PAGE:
Missed targets, reaction times, and arousal are related to trait anxiety and attention to pain during an experimental vigilance task with a painful target

Nichole M. Emerson, Timothy J. Meeker, Joel D. Greenspan, Mark I. Saffer, Claudia M. Campbell, Anna Korzeniewska, Fred A. Lenz

Research output: Contribution to journalArticle


Although hypervigilance may play a role in some clinical pain syndromes, experimental vigilance toward painful stimuli has been studied infrequently. We evaluated vigilance toward pain by using a continuous performance task (CPT), in which subjects responded to moderately intense painful target stimuli, occurring in a train of mildly painful nontargets. We assessed nondetected targets (misses), reaction times (RTs), and psychological activation (tense arousal). During time on task in CPTs of other sensory modalities, there is an increase in misses and RTs (vigilance decrement). We hypothesized that our CPT would influence vigilance performance related to pain, anxiety, and limitation of attentional resources. The results showed a decrement in vigilance over time as misses increased, although RTs were unchanged. While mind-wandering did not influence vigilance performance, intrinsic attention to pain drove both hit RTs and number of misses. This resulted in pain-focused subjects performing worse on the CPT pain task with slower RTs and more misses per block. During the CPT, the change in stimulus salience was related to the change in pain intensity, while pain unpleasantness correlated with tense arousal. CPT performance during experimental vigilance to pain and psychological activation were related to trait anxiety, as measured by the Spielberger State-Trait Anxiety Inventory and neuroticism, as measured by the NEO five factor inventory. Trait anxiety and neuroticism may play important roles in an individual's predisposition to dwell on pain and interpret pain as threatening. NEW & NOTEWORTHY Subjects detected moderately painful target stimuli in a train of mildly painful nontarget stimuli, which resulted in vigilance performance metrics including missed targets, reaction times, and psychological activation. These performance metrics were related to intrinsic attention to pain and trait anxiety. Subjects with high trait anxiety and neuroticism scores, with a predisposition to attend to pain, had greater tense arousal and poorer vigilance performance, which may be important psychological aspects of vigilance to pain.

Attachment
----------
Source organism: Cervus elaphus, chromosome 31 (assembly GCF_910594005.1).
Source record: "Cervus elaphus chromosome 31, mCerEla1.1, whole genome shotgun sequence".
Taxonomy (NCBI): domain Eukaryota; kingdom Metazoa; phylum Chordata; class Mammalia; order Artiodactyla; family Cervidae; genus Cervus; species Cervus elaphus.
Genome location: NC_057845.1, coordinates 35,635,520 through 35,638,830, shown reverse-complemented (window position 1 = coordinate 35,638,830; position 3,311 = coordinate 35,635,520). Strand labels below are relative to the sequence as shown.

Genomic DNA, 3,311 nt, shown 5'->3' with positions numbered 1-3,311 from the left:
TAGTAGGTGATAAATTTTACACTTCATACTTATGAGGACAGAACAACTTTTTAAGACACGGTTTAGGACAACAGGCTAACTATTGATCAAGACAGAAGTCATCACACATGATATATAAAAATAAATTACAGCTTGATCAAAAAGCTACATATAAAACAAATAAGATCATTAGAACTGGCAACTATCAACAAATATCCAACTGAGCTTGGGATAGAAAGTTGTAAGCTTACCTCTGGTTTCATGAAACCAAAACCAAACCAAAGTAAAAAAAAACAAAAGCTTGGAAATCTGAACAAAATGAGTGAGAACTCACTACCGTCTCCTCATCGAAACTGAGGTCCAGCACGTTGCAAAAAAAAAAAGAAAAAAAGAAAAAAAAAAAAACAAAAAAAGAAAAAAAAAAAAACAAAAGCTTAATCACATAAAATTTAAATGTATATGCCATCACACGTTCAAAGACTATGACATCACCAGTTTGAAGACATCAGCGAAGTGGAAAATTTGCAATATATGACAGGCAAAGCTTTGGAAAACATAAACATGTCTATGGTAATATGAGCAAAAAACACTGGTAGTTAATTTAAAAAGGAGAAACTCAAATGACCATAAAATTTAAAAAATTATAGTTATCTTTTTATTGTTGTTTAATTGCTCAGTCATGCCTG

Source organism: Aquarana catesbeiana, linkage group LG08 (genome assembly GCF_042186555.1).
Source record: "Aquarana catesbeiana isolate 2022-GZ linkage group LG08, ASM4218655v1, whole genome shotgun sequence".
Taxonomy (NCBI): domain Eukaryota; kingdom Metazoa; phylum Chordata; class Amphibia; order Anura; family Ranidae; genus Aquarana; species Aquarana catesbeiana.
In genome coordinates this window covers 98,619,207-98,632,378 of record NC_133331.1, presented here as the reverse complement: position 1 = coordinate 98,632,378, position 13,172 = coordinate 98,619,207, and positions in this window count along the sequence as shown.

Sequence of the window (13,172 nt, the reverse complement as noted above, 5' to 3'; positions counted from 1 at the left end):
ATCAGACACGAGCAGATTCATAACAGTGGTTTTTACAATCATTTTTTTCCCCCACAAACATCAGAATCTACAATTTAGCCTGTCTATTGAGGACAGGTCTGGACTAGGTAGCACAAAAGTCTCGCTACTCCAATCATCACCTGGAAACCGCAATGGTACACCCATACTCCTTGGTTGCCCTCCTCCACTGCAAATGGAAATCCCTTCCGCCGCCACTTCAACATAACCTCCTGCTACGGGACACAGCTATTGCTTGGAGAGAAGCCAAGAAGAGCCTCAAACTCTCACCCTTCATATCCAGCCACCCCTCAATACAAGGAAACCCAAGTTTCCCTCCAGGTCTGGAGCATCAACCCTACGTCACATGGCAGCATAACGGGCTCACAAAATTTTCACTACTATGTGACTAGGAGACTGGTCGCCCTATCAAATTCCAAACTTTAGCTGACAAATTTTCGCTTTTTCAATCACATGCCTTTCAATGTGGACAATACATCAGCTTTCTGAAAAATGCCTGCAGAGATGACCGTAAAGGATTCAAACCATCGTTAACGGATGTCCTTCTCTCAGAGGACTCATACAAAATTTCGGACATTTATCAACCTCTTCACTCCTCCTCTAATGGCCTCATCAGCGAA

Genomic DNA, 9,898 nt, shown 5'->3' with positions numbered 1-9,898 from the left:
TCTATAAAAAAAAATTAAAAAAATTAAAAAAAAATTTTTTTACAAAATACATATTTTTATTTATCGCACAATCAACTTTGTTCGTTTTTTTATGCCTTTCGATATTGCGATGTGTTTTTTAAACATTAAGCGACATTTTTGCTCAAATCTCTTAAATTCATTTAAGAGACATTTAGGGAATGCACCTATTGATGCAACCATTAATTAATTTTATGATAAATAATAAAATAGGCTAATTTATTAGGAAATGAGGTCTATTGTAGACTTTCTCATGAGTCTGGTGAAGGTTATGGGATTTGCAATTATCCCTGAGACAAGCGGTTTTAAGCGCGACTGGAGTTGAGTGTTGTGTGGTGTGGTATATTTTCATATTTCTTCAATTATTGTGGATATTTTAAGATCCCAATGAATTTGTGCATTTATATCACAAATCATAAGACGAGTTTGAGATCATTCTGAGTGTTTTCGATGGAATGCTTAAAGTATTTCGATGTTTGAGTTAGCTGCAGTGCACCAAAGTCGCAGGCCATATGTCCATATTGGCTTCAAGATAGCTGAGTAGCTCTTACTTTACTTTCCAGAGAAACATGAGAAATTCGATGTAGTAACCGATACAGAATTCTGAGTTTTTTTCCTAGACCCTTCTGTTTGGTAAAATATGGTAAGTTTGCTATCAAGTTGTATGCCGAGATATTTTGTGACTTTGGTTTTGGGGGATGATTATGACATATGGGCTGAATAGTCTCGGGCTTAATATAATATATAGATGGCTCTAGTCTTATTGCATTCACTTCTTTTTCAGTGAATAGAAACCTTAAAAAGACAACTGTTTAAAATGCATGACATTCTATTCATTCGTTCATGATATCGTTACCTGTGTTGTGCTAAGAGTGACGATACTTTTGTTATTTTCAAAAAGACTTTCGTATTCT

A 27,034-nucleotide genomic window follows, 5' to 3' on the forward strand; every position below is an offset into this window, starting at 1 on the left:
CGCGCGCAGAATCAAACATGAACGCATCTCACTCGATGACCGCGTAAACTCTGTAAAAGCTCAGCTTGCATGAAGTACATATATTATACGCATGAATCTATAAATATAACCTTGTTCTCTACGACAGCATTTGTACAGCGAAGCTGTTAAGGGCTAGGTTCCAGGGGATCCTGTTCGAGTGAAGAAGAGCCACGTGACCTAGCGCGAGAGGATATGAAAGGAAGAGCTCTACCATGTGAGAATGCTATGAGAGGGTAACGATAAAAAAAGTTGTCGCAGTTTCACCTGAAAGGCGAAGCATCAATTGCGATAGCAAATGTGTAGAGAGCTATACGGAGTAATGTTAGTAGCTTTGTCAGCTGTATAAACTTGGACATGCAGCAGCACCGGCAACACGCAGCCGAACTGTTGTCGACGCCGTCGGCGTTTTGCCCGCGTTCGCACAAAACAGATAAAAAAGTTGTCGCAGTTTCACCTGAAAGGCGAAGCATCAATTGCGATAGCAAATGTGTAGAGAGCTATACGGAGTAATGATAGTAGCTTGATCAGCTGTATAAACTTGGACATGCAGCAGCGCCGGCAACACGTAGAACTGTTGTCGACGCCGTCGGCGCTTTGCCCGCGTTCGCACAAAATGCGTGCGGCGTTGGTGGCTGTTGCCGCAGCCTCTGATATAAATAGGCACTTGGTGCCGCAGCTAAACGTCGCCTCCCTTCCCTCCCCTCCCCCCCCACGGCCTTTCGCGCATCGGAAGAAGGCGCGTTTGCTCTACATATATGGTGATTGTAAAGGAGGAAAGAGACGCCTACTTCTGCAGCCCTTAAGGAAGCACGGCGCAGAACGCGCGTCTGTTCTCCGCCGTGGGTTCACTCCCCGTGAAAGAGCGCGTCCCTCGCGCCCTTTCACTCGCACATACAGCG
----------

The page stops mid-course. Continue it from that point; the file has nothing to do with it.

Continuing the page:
Original languageEnglish (US)
Pages (from-to)462-472
Number of pages11
JournalJournal of neurophysiology
Issue number2
StatePublished - Jan 1 2020



  • Human
  • Neuroticism
  • Pain
  • Sustained attention
  • Trait anxiety
  • Vigilance

ASJC Scopus subject areas

  • Neuroscience(all)
  • Physiology

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